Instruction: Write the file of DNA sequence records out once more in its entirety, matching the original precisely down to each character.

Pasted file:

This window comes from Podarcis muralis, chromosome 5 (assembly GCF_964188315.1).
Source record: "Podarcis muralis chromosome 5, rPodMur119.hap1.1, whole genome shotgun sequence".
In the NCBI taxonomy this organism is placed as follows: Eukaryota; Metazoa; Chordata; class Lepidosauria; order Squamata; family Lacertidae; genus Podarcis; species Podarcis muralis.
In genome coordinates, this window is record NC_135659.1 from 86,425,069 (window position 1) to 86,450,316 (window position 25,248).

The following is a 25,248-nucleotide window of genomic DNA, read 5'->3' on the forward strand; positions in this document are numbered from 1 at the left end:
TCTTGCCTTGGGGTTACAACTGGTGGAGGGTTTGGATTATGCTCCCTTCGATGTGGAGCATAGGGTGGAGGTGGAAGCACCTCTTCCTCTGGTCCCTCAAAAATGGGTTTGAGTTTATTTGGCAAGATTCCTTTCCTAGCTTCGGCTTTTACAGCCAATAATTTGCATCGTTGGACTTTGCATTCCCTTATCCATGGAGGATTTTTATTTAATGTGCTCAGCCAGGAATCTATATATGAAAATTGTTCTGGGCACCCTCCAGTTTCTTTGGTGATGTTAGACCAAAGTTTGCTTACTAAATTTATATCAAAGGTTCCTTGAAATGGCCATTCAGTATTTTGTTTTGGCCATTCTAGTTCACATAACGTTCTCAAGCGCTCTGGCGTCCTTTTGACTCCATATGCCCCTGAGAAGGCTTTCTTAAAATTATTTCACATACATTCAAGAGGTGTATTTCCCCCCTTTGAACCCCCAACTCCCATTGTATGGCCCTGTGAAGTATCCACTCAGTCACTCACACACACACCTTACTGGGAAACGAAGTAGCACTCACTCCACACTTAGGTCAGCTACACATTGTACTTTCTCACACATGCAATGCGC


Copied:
This window comes from Podarcis muralis, chromosome 5 (assembly GCF_964188315.1).
Source record: "Podarcis muralis chromosome 5, rPodMur119.hap1.1, whole genome shotgun sequence".
In the NCBI taxonomy this organism is placed as follows: Eukaryota; Metazoa; Chordata; class Lepidosauria; order Squamata; family Lacertidae; genus Podarcis; species Podarcis muralis.
In genome coordinates, this window is record NC_135659.1 from 86,425,069 (window position 1) to 86,450,316 (window position 25,248).

The following is a 25,248-nucleotide window of genomic DNA, read 5'->3' on the forward strand; positions in this document are numbered from 1 at the left end:
TCTTGCCTTGGGGTTACAACTGGTGGAGGGTTTGGATTATGCTCCCTTCGATGTGGAGCATAGGGTGGAGGTGGAAGCACCTCTTCCTCTGGTCCCTCAAAAATGGGTTTGAGTTTATTTGGCAAGATTCCTTTCCTAGCTTCGGCTTTTACAGCCAATAATTTGCATCGTTGGACTTTGCATTCCCTTATCCATGGAGGATTTTTATTTAATGTGCTCAGCCAGGAATCTATATATGAAAATTGTTCTGGGCACCCTCCAGTTTCTTTGGTGATGTTAGACCAAAGTTTGCTTACTAAATTTATATCAAAGGTTCCTTGAAATGGCCATTCAGTATTTTGTTTTGGCCATTCTAGTTCACATAACGTTCTCAAGCGCTCTGGCGTCCTTTTGACTCCATATGCCCCTGAGAAGGCTTTCTTAAAATTATTTCACATACATTCAAGAGGTGTATTTCCCCCCTTTGAACCCCCAACTCCCATTGTATGGCCCTGTGAAGTATCCACTCAGTCACTCACACACACACCTTACTGGGAAACGAAGTAGCACTCACTCCACACTTAGGTCAGCTACACATTGTACTTTCTCACACATGCAATGCGC